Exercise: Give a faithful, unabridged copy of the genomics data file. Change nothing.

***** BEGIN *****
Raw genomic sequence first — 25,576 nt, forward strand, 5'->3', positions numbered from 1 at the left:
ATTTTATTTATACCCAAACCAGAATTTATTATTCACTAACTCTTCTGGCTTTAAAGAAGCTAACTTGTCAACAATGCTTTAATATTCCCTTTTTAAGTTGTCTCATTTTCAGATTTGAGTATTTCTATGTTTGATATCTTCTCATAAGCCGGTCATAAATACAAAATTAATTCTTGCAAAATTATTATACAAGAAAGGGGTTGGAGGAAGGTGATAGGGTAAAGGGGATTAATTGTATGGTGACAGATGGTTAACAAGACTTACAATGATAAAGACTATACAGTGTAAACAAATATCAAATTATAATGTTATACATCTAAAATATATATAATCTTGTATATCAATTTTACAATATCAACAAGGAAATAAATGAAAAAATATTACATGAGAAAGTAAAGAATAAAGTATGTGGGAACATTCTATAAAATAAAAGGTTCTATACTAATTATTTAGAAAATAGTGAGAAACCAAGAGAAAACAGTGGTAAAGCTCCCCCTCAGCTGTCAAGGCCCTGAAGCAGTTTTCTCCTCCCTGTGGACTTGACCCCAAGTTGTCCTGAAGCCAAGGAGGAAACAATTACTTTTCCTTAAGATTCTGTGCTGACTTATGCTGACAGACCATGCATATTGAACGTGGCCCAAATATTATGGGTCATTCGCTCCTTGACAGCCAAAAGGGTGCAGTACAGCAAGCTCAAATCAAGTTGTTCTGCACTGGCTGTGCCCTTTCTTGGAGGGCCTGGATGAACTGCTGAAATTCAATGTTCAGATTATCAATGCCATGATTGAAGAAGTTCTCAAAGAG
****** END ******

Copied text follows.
Raw genomic sequence first — 25,576 nt, forward strand, 5'->3', positions numbered from 1 at the left:
ATTTTATTTATACCCAAACCAGAATTTATTATTCACTAACTCTTCTGGCTTTAAAGAAGCTAACTTGTCAACAATGCTTTAATATTCCCTTTTTAAGTTGTCTCATTTTCAGATTTGAGTATTTCTATGTTTGATATCTTCTCATAAGCCGGTCATAAATACAAAATTAATTCTTGCAAAATTATTATACAAGAAAGGGGTTGGAGGAAGGTGATAGGGTAAAGGGGATTAATTGTATGGTGACAGATGGTTAACAAGACTTACAATGATAAAGACTATACAGTGTAAACAAATATCAAATTATAATGTTATACATCTAAAATATATATAATCTTGTATATCAATTTTACAATATCAACAAGGAAATAAATGAAAAAATATTACATGAGAAAGTAAAGAATAAAGTATGTGGGAACATTCTATAAAATAAAAGGTTCTATACTAATTATTTAGAAAATAGTGAGAAACCAAGAGAAAACAGTGGTAAAGCTCCCCCTCAGCTGTCAAGGCCCTGAAGCAGTTTTCTCCTCCCTGTGGACTTGACCCCAAGTTGTCCTGAAGCCAAGGAGGAAACAATTACTTTTCCTTAAGATTCTGTGCTGACTTATGCTGACAGACCATGCATATTGAACGTGGCCCAAATATTATGGGTCATTCGCTCCTTGACAGCCAAAAGGGTGCAGTACAGCAAGCTCAAATCAAGTTGTTCTGCACTGGCTGTGCCCTTTCTTGGAGGGCCTGGATGAACTGCTGAAATTCAATGTTCAGATTATCAATGCCATGATTGAAGAAGTTCTCAAAGAG